Valley County, IDGenWeb Project
by Faith Turner
from "Scenic Idaho", Winter 1954
(note: "Scenic Idaho," published by Belcher Publishing Company, Boise, Idaho, has long been out publication and Faith Turner appears to have died in 1979)
The epic story of Thunder Mountain was a decade drama in three acts.
First, the discovery of gold deep within Idaho's primitive wilderness where the earth's crust is up-tilted to dizzying heights, and meadow valleys are lovely beyond description in their brief summer. Then, a gulch town dubbed Roosevelt that mushroomed into a lusty existence despite the tortuous trails that were its life-line. And finally, the landslide and flood that brought oblivion to the town.
This Thunder Mountain story has never been completely told, nor will it ever be. Few of the twenty thousand people who traveled there at the turn of the century are around to tell what they saw, and of those who are, each witnessed only a part. Zane Grey wrote a novel about that gold rush, but the old-timers did not care for his Actionized version; the facts were plenty colorful.
About fifty miles straight east of McCall as the crow doesn't fly is the Thunder Mountain area, in almost the exact center of the state of Idaho. Thunder Mountain itself is rather an isolated peak in the Salmon River Range; because of ceitain atmospheric conditions in that spot during storms, thunder echoes and re-echoes with terrific effect, making the earth tremble. Indians called it "Tome-up"—meaning "The Place Where the Clouds Are Crying." It is a densely timbered divide separating Monumental Creek and Marble Creek; Mule Creek was a tributary of the former.
The men primarily responsible for the Thunder Mountain gold rush were the three Caswell brothers: Dan, Ben and Lou, and their cousin, A. O. Huntley. The Caswells were trappers and hunters from Wyoming who decided to move into Idaho for new trapping grounds. They came by way of Yellowstone National Park, with a number of half-broken pack horses and a couple of hundred traps, finally arriving at Big Creek and locating on what was known for years as the "Old Caswell Ranch." (It is now the Wallace ranch.) Trapping in winter and prospecting in summer, they discovered gold at the mouth of Monumental Creek, which they traced to its source on Thunder Mountain. It was free gold, near the surface of a light, flaky formation at the head of Mule Creek.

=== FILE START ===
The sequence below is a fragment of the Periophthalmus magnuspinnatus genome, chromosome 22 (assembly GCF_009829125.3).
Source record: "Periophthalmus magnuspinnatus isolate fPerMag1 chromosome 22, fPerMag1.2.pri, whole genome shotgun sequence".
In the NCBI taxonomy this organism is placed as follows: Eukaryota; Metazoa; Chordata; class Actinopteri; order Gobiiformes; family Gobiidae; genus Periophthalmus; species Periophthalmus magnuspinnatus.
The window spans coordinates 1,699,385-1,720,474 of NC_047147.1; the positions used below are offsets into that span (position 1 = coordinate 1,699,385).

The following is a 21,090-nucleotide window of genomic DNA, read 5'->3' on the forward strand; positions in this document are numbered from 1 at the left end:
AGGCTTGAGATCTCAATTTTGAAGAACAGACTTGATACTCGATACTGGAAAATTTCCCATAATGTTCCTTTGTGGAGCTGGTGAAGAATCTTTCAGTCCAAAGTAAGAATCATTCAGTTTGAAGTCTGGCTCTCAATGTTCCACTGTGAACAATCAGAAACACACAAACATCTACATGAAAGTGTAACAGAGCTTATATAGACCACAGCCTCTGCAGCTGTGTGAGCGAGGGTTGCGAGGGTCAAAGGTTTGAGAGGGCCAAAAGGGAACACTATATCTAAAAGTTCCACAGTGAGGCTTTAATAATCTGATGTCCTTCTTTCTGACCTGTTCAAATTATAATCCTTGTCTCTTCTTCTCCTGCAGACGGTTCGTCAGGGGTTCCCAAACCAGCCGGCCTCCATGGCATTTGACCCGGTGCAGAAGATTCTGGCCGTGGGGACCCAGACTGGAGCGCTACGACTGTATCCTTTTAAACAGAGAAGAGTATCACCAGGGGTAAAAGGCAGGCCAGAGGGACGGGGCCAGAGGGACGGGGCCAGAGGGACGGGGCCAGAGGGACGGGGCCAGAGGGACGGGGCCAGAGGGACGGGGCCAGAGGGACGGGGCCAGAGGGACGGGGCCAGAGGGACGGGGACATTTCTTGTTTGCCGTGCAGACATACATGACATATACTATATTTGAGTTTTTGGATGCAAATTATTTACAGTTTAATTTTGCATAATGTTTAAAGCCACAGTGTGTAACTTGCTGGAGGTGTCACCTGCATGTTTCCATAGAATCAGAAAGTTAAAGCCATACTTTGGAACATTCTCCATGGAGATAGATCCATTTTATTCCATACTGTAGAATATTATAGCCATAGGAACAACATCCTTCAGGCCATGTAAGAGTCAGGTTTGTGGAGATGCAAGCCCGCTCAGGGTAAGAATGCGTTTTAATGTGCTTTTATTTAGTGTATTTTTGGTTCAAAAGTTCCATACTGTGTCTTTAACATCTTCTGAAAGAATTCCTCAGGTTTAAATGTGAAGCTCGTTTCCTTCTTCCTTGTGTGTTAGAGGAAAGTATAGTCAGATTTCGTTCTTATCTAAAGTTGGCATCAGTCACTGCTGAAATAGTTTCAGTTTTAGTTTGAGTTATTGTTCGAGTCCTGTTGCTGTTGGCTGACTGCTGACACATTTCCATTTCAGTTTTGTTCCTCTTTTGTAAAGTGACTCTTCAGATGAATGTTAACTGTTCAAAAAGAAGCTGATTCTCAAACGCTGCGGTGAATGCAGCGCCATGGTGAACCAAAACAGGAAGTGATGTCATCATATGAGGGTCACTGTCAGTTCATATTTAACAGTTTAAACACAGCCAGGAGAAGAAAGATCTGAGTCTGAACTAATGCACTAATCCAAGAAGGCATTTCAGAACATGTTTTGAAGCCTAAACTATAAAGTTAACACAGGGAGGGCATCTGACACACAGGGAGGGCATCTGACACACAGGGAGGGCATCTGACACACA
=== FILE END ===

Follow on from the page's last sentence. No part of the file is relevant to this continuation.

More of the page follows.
On a day in the old Overland Hotel in Boise it is said that Erb Johnson showed a rich sample of the Caswell gold to the late Ed Dewey—who promptly communicated with his father, the "fabulous Colonel Dewey," then in Pittsburgh. Colonel Dewey, Silver City mining millionaire, instructed Ed to secure an option on the Caswell property. That was August 1, 1900.
"Father's option was for eighteen months," says Con Dewey, the old Colonel's only living son. "He paid $100,000 on January 1, 1902."
A photostatic copy of that check was printed and copied by various newspapers, probably sparking the gold fever that sent hundreds of prospectors over the trails to the new bonanza. It has been estimated that twenty-thousand people flocked to Thunder Mountain by 1902, and eleven thousand claims were located. More than fifty mining companies were organized but only two operated on their own money: the Dewey and the Sunnyside. It was a wonderful opportunity for stockselling schemes; many gullible buyer was left holding a nicely engraved certificate . . . and a claim in the middle of a creek bed! Those who expected to reach the wilderness by rail, and pick gold off the street, left in disgust. The ones with grit and determination stayed.
The real stampede begin in July 1901. The Warren and Florence diggings were deserted for the new bonanza. Notes from the Grangeville paper give a glimpse of its realism:
"Dec. 1901 - 500 men on the way to Thunder Mountain. Need wagon road. No grub.
"Jan. 1902 - Dog team tried by way of Elk Creek Summit.
"Feb. 1902 - Petition to Wash. to establish P.O. at new town of Roosevelt.
"March 1902 - 10 feet of snow on main trails. 100 men marooned. Camp population - 800. First newspaper established.
"April 1902 - Scores arrive daily. 1500 men in camp, 60 to 70 a day coming. Town of Roosevelt founded. Telephone line to Elk City.
"May - Rush so great stock exhausted in 3 Lewiston stores. 20,000 population predicted. "Aug. - 2000 men working in mines, twice as many as many more seeking gold in district. Law enforcement a problem, necktie parties. Stores waxing rich. Claims staked out over a 30-mile area. Dewey mine total production: $35,000."
Among substantial business firms that advertised in the THUNDER MOUNTAIN NEWS (established May 16, 1902, George L. Lewis, founder and editor) appear the following ads in a frayed copy in the State Historical Museum, Aug. 18, 1906:
From the four main points of the compass (and several in between), prospectors, promoters, gamblers, packers, capitalists, merchants, engineers, and thrill-seekers swarmed over the trails to Thunder Mountain.